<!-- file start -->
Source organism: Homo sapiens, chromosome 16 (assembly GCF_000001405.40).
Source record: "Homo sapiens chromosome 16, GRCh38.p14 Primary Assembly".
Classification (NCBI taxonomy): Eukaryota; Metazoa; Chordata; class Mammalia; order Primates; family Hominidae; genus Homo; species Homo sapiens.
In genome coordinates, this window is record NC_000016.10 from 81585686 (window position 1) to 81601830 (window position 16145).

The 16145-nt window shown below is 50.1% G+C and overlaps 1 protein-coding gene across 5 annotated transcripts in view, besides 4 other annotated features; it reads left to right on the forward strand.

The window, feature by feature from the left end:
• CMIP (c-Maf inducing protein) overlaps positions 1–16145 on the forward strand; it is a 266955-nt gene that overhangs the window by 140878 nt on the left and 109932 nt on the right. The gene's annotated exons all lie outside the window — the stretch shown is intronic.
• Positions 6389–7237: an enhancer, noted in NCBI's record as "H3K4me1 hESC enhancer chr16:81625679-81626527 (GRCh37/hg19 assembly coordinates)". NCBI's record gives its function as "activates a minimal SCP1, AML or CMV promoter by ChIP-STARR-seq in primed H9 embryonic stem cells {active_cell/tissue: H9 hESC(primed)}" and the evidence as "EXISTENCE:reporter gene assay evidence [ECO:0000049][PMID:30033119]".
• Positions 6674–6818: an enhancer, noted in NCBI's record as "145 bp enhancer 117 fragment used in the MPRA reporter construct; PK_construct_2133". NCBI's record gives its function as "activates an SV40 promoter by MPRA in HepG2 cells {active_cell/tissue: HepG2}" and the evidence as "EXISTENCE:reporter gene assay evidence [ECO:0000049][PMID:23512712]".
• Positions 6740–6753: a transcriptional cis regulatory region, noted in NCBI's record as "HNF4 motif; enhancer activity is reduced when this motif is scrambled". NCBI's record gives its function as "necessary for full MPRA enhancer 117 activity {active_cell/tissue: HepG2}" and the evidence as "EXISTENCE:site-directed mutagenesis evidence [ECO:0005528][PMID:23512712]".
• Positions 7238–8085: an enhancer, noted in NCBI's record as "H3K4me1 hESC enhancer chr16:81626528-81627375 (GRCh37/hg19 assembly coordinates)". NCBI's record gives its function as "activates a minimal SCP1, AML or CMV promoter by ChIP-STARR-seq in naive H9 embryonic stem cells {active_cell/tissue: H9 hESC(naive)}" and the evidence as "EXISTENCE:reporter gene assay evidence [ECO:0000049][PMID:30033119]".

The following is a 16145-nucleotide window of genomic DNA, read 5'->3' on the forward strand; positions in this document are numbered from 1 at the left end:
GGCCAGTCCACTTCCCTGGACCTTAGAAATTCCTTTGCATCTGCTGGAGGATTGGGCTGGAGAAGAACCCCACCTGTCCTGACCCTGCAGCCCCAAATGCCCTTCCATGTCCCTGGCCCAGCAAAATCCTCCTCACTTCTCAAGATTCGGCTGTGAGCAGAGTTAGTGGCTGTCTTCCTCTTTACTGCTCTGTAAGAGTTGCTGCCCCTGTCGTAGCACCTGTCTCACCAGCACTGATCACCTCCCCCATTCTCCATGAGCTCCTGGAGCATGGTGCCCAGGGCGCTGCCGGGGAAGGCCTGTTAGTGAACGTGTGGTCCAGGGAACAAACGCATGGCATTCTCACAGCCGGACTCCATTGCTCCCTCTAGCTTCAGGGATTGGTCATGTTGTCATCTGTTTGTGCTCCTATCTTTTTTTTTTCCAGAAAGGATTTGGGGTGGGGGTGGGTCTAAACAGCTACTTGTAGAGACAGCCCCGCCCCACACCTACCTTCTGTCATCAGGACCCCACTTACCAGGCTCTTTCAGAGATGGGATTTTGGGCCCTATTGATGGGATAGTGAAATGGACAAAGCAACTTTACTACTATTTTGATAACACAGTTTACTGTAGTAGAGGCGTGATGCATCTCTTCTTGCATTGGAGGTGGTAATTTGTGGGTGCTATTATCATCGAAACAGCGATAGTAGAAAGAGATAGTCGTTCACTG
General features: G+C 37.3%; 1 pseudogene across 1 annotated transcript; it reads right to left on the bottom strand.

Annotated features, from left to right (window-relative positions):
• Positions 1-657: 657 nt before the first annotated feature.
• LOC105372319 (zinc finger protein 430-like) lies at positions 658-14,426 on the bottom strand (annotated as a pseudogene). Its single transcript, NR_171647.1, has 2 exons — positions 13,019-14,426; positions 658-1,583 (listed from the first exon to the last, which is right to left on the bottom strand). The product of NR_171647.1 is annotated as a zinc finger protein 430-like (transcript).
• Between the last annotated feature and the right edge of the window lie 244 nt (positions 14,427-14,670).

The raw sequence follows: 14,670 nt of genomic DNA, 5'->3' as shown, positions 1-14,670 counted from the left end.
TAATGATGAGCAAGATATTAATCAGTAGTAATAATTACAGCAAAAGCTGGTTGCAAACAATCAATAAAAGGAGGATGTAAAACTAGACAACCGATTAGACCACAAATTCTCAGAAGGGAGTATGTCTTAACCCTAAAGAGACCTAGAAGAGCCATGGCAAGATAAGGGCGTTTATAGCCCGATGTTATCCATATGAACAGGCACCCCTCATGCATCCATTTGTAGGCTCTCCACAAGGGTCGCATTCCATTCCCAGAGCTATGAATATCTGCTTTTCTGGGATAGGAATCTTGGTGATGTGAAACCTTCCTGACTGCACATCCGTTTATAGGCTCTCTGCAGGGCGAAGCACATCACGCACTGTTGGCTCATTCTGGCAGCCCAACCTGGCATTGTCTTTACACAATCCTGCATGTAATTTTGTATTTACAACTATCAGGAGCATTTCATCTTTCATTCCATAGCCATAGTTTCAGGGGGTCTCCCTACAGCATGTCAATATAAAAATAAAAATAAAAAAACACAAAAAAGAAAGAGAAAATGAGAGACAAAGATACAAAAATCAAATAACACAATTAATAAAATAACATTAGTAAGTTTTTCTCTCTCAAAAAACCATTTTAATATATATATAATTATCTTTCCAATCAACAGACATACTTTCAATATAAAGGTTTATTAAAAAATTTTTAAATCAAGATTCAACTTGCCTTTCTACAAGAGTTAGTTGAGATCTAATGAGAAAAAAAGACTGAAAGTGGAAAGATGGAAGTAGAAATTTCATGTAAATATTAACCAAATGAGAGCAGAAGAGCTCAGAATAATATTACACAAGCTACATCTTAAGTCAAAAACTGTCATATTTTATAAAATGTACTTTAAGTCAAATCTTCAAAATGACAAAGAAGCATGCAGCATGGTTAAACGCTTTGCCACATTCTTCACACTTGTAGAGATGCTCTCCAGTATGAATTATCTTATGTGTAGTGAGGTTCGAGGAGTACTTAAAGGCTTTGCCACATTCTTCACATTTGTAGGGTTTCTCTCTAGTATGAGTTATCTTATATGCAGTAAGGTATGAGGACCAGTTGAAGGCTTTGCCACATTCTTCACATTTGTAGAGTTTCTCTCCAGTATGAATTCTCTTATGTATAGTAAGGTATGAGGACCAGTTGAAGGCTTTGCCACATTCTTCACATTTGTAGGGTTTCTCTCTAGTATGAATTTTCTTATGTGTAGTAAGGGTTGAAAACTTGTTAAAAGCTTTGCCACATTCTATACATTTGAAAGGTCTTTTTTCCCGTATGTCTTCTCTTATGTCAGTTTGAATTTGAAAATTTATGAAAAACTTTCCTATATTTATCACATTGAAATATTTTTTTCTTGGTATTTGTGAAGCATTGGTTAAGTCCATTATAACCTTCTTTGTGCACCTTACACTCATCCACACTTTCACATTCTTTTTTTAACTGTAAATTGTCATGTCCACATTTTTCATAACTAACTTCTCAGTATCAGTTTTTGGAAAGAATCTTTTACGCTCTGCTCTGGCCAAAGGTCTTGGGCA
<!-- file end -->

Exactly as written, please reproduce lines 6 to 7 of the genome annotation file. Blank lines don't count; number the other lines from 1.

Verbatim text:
The window, feature by feature from the left end:
• CMIP (c-Maf inducing protein) overlaps positions 1–16145 on the forward strand; it is a 266955-nt gene that overhangs the window by 140878 nt on the left and 109932 nt on the right. The gene's annotated exons all lie outside the window — the stretch shown is intronic.